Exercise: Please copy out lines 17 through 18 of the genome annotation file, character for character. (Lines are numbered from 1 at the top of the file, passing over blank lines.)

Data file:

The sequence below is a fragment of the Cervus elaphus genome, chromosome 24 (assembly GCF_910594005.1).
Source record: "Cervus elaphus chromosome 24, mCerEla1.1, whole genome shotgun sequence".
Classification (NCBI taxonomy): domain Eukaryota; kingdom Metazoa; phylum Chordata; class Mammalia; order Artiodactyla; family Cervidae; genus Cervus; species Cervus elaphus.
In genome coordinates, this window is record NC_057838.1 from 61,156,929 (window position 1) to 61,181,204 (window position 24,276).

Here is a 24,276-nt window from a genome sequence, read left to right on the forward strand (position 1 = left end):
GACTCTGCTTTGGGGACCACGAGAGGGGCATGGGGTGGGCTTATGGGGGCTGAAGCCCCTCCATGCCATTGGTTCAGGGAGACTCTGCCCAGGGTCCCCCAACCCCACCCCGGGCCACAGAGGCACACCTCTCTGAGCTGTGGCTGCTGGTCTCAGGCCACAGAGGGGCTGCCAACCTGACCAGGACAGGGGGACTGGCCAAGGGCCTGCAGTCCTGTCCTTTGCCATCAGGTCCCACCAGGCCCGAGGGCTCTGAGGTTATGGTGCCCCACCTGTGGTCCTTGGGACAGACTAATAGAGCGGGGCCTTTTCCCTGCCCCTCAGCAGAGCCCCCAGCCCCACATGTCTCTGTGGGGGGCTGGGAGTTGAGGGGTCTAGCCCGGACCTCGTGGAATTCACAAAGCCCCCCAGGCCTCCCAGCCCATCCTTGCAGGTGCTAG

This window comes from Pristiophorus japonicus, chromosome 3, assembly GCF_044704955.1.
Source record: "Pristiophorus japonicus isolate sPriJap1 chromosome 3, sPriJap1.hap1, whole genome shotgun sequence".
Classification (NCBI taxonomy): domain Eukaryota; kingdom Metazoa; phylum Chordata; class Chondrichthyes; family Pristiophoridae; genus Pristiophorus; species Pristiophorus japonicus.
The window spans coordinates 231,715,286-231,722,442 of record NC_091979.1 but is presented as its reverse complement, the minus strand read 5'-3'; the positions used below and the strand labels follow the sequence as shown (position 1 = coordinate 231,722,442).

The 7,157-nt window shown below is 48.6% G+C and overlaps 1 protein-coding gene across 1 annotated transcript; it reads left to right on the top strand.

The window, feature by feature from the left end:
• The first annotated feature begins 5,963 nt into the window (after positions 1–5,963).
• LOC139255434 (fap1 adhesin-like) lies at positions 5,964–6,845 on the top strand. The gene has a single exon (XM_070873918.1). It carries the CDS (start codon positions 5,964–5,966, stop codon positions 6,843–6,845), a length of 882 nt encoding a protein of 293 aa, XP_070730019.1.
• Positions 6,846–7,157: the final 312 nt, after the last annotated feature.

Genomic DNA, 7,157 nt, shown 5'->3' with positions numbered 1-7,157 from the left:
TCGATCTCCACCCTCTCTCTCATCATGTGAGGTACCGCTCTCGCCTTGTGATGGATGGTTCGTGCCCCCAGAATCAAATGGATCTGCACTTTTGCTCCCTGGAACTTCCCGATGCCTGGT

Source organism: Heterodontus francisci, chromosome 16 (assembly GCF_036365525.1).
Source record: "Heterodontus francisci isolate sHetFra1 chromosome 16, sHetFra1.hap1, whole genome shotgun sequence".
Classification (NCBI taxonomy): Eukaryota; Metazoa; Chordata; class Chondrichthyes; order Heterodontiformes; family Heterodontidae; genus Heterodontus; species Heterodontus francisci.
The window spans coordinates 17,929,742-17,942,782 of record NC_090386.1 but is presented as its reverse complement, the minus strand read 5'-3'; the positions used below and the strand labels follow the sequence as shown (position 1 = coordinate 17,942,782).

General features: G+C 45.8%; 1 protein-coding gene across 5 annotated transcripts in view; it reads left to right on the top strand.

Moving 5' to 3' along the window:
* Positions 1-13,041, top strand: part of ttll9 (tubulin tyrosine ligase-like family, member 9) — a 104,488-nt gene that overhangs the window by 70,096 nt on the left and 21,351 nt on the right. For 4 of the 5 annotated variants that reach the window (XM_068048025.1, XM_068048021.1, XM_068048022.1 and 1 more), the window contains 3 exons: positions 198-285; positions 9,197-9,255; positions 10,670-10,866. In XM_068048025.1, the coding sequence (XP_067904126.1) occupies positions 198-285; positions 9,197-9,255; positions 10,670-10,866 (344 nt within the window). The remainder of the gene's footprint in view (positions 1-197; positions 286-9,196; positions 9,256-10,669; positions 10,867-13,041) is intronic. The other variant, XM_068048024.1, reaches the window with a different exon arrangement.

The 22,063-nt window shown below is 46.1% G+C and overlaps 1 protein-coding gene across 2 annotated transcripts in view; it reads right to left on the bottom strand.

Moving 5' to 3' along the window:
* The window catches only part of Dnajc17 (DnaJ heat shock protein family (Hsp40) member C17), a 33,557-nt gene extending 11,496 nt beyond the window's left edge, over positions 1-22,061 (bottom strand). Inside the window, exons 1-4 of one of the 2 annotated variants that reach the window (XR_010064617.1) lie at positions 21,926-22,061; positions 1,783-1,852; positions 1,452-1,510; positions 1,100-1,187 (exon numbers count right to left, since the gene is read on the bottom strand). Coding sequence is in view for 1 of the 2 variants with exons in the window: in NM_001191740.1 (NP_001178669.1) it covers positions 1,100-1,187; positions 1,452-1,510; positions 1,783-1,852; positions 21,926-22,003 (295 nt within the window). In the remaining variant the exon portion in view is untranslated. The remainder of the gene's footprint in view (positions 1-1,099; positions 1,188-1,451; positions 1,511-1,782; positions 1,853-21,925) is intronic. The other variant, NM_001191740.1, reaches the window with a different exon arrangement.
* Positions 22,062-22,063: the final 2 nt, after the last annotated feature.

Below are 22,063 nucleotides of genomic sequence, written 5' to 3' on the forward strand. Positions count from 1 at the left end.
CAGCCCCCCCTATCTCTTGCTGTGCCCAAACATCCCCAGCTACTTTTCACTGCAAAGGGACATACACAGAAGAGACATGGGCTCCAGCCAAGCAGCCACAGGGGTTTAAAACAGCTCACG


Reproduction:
TCGATCTCCACCCTCTCTCTCATCATGTGAGGTACCGCTCTCGCCTTGTGATGGATGGTTCGTGCCCCCAGAATCAAATGGATCTGCACTTTTGCTCCCTGGAACTTCCCGATGCCTGGT

Source organism: Heterodontus francisci, chromosome 16 (assembly GCF_036365525.1).